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the legislature; it being obvious that much nicety will often occur in ascertaining, especially with regard to words, what was the deliberate intention of the party, and whether" they were uttered in contemplation of some traitorous purpose actually on foot or intended, and in prosecution of it," as Sir M. Foster lays it down. Relative to insurrections that may amount to a levying of war, and some of the decisions which judges have arrived at on these points, we shall quote some paragraphs from the Report. The Commissioners observe that

66 According to the doctrine laid down by the judges in the cases cited, the insurrection, to be constructively treasonable, must extend to the throwing down all inclosures, or the enhancing the price of all labour, or to open all prisons. This must either mean that the intention shall be absolutely universal, or that it shall be general in respect of number or place, or that an intention indefinite in point of extent shall be deemed to be sufficient. It will, we believe, be found upon inquiry that no one of these predicaments can consistently be established as an adequate measure and test to be applied to the crime of treason. If proof were required to be given of such an universal intention to effect the mischief, it would rarely, if ever, happen that offenders could justly be convicted of having formed so extensive a project, such offences being usually committed without premeditation, upon some sudden excitement; and were it otherwise, the bringing the offence within the scope of the law on the principle of universality, to the exclusion of all cases where the intention, though not confined to particulars, was yet not universal, would be quite inconsistent with the real nature of the offence supposed to be constituted, viz., a levying of war against the king's crown and royal dignity; for if the rising to throw down all inclosures throughout the realm was a levying of war, so also must a rising for the purpose of doing the like in a particular portion of the realm, e. g. in that part of England which lies north of Trent; it is no more possible, in any legal view of the case, to consider the larger attempt to be treason, and the more limited one a misdemeanor, than it would be to regard an actual levying of war in the one case to be treason, and in the latter to be an offence of lower quality. Whatever may be the danger or injury to the crown or royal dignity which constitutes treason in the one case, must also constitute an offence of the like nature in the other; for the crime of treason in levying war must depend, as the act of levying war itself must, not on the scale of preparation made, or force used, or extent of territory seized or laid under contribution, but on the nature and quality of the act done; the occupation of a single acre of ground, or single castle or fort, may be as unequivocal an act of levying war as if a whole county had been occupied."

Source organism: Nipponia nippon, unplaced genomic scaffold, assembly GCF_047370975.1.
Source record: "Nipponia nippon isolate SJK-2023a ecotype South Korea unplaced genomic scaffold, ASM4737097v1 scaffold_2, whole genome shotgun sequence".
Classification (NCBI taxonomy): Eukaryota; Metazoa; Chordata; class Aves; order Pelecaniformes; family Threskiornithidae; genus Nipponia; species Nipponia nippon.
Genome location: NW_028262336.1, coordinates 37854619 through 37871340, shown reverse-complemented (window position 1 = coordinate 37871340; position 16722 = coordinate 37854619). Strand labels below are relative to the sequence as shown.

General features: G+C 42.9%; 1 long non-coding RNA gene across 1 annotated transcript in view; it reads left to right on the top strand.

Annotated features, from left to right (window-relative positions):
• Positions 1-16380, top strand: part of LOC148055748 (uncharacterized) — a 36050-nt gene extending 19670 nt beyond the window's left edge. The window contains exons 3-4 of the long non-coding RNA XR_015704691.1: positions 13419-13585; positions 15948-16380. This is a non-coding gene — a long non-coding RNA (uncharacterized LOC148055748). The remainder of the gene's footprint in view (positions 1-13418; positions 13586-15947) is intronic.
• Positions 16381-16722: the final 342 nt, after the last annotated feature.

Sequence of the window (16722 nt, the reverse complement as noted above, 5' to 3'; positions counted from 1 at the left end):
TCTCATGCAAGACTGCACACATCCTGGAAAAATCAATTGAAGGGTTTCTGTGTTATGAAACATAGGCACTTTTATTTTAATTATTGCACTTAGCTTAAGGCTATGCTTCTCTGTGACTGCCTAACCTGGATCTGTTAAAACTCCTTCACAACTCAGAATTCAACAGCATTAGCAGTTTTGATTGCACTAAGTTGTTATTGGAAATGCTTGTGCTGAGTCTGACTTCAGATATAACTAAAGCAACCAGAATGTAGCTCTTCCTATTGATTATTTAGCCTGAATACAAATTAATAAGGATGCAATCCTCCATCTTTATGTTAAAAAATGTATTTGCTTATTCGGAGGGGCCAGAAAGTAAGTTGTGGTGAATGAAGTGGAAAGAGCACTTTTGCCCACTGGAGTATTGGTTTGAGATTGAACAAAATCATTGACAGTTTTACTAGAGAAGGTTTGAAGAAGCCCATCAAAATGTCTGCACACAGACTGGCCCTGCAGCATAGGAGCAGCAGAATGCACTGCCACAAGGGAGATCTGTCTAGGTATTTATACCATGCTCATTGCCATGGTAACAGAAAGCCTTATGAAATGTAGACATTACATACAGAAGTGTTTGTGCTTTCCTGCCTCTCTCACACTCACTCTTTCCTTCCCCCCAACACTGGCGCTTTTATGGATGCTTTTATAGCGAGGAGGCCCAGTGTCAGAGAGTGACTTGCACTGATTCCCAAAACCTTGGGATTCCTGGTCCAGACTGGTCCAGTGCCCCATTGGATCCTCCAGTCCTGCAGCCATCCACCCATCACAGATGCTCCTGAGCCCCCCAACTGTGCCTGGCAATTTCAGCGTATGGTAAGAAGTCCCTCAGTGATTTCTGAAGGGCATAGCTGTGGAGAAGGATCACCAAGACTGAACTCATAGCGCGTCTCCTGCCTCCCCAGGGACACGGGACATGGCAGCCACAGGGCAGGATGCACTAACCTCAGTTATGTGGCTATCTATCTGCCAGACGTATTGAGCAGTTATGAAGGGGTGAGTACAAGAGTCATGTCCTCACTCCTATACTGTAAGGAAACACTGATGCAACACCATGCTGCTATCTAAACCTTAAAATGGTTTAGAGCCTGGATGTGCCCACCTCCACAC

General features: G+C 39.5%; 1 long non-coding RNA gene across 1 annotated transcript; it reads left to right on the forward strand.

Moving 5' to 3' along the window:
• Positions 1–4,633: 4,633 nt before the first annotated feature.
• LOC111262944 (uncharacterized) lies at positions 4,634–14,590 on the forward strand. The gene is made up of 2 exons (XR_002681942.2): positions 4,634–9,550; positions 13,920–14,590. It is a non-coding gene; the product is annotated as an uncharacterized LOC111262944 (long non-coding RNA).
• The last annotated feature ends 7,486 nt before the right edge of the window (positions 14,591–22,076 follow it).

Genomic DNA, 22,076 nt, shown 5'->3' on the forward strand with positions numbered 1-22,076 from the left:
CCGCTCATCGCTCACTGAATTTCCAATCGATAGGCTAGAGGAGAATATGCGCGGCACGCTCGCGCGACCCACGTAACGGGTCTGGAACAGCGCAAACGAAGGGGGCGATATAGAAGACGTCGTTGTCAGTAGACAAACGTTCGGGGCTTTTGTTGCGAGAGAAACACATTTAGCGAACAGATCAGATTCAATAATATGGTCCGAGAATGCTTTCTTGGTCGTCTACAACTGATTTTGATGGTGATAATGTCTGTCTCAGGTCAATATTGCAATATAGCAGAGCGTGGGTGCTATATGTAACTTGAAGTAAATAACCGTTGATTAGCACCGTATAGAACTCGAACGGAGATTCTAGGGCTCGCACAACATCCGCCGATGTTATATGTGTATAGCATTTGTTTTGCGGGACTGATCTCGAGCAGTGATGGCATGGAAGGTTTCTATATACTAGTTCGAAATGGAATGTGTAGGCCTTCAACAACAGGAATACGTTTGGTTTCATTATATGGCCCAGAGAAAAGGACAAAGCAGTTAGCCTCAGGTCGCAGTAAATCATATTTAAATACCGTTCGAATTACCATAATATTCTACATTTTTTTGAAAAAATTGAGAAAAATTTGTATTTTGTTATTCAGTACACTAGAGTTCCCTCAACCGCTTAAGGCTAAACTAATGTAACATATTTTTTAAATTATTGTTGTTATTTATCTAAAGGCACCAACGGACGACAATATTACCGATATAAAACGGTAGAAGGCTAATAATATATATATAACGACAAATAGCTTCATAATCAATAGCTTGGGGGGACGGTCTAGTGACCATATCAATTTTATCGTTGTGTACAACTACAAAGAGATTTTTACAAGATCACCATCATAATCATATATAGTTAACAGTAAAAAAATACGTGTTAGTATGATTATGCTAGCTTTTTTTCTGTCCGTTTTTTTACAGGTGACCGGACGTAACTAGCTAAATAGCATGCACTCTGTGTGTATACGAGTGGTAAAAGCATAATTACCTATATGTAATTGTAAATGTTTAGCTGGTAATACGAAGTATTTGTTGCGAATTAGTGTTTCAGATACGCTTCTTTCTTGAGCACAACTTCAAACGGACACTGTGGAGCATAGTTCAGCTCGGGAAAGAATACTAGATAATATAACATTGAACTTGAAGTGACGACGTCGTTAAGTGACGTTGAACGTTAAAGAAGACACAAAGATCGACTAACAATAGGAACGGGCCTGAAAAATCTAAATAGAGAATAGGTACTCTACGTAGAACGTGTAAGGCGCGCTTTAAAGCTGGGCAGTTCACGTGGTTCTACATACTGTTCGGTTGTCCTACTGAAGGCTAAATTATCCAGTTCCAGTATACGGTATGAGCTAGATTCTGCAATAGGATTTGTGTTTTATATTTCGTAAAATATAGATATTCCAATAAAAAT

The above is one of the passages to be found in the Report, which forcibly shows that untenable and dangerous constructions down to the present time have been put upon the Statute with regard to what constitutes levying war against the king. The rules which the principal decisions have established on this subject of construction

in the case of riotous assemblages for instance, the Commissioners maintain, are so indefinite that they cannot satisfactorily be applied in practice. They therefore suggest that all constructive treasons should be superseded or rendered useless by positive enactments and provisions; making use, at the same time, of this striking observation,